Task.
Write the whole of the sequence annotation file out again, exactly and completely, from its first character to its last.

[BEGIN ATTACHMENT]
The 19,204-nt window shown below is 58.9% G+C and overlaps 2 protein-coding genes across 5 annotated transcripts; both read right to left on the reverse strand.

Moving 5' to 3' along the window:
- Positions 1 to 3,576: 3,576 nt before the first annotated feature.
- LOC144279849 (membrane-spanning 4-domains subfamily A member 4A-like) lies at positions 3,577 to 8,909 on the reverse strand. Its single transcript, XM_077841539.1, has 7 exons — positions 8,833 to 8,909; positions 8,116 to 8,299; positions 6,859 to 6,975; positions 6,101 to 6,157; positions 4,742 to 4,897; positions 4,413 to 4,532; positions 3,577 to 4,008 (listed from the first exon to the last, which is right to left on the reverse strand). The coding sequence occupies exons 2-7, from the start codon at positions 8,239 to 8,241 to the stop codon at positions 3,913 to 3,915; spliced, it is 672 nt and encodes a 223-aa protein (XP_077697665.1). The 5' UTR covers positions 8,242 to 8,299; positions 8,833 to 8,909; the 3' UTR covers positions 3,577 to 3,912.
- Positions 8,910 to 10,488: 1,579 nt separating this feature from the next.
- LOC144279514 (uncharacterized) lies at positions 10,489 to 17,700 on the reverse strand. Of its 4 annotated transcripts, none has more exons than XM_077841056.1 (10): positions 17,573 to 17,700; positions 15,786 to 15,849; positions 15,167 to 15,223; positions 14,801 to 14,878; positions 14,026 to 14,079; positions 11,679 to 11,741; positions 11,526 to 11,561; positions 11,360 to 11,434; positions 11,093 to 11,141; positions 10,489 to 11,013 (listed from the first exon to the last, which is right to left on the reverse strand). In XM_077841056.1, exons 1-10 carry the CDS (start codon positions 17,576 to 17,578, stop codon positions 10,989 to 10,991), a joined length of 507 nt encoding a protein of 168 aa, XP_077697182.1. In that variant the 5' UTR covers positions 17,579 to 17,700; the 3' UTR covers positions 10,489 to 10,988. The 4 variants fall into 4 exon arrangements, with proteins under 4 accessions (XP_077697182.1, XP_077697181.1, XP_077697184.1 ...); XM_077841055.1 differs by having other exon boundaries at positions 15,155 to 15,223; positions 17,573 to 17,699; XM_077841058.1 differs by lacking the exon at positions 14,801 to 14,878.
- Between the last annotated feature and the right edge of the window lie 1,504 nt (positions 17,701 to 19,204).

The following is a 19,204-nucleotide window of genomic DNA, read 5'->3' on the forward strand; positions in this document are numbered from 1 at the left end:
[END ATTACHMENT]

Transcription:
The 19,204-nt window shown below is 58.9% G+C and overlaps 2 protein-coding genes across 5 annotated transcripts; both read right to left on the reverse strand.

Moving 5' to 3' along the window:
- Positions 1 to 3,576: 3,576 nt before the first annotated feature.
- LOC144279849 (membrane-spanning 4-domains subfamily A member 4A-like) lies at positions 3,577 to 8,909 on the reverse strand. Its single transcript, XM_077841539.1, has 7 exons — positions 8,833 to 8,909; positions 8,116 to 8,299; positions 6,859 to 6,975; positions 6,101 to 6,157; positions 4,742 to 4,897; positions 4,413 to 4,532; positions 3,577 to 4,008 (listed from the first exon to the last, which is right to left on the reverse strand). The coding sequence occupies exons 2-7, from the start codon at positions 8,239 to 8,241 to the stop codon at positions 3,913 to 3,915; spliced, it is 672 nt and encodes a 223-aa protein (XP_077697665.1). The 5' UTR covers positions 8,242 to 8,299; positions 8,833 to 8,909; the 3' UTR covers positions 3,577 to 3,912.
- Positions 8,910 to 10,488: 1,579 nt separating this feature from the next.
- LOC144279514 (uncharacterized) lies at positions 10,489 to 17,700 on the reverse strand. Of its 4 annotated transcripts, none has more exons than XM_077841056.1 (10): positions 17,573 to 17,700; positions 15,786 to 15,849; positions 15,167 to 15,223; positions 14,801 to 14,878; positions 14,026 to 14,079; positions 11,679 to 11,741; positions 11,526 to 11,561; positions 11,360 to 11,434; positions 11,093 to 11,141; positions 10,489 to 11,013 (listed from the first exon to the last, which is right to left on the reverse strand). In XM_077841056.1, exons 1-10 carry the CDS (start codon positions 17,576 to 17,578, stop codon positions 10,989 to 10,991), a joined length of 507 nt encoding a protein of 168 aa, XP_077697182.1. In that variant the 5' UTR covers positions 17,579 to 17,700; the 3' UTR covers positions 10,489 to 10,988. The 4 variants fall into 4 exon arrangements, with proteins under 4 accessions (XP_077697182.1, XP_077697181.1, XP_077697184.1 ...); XM_077841055.1 differs by having other exon boundaries at positions 15,155 to 15,223; positions 17,573 to 17,699; XM_077841058.1 differs by lacking the exon at positions 14,801 to 14,878.
- Between the last annotated feature and the right edge of the window lie 1,504 nt (positions 17,701 to 19,204).

The following is a 19,204-nucleotide window of genomic DNA, read 5'->3' on the forward strand; positions in this document are numbered from 1 at the left end: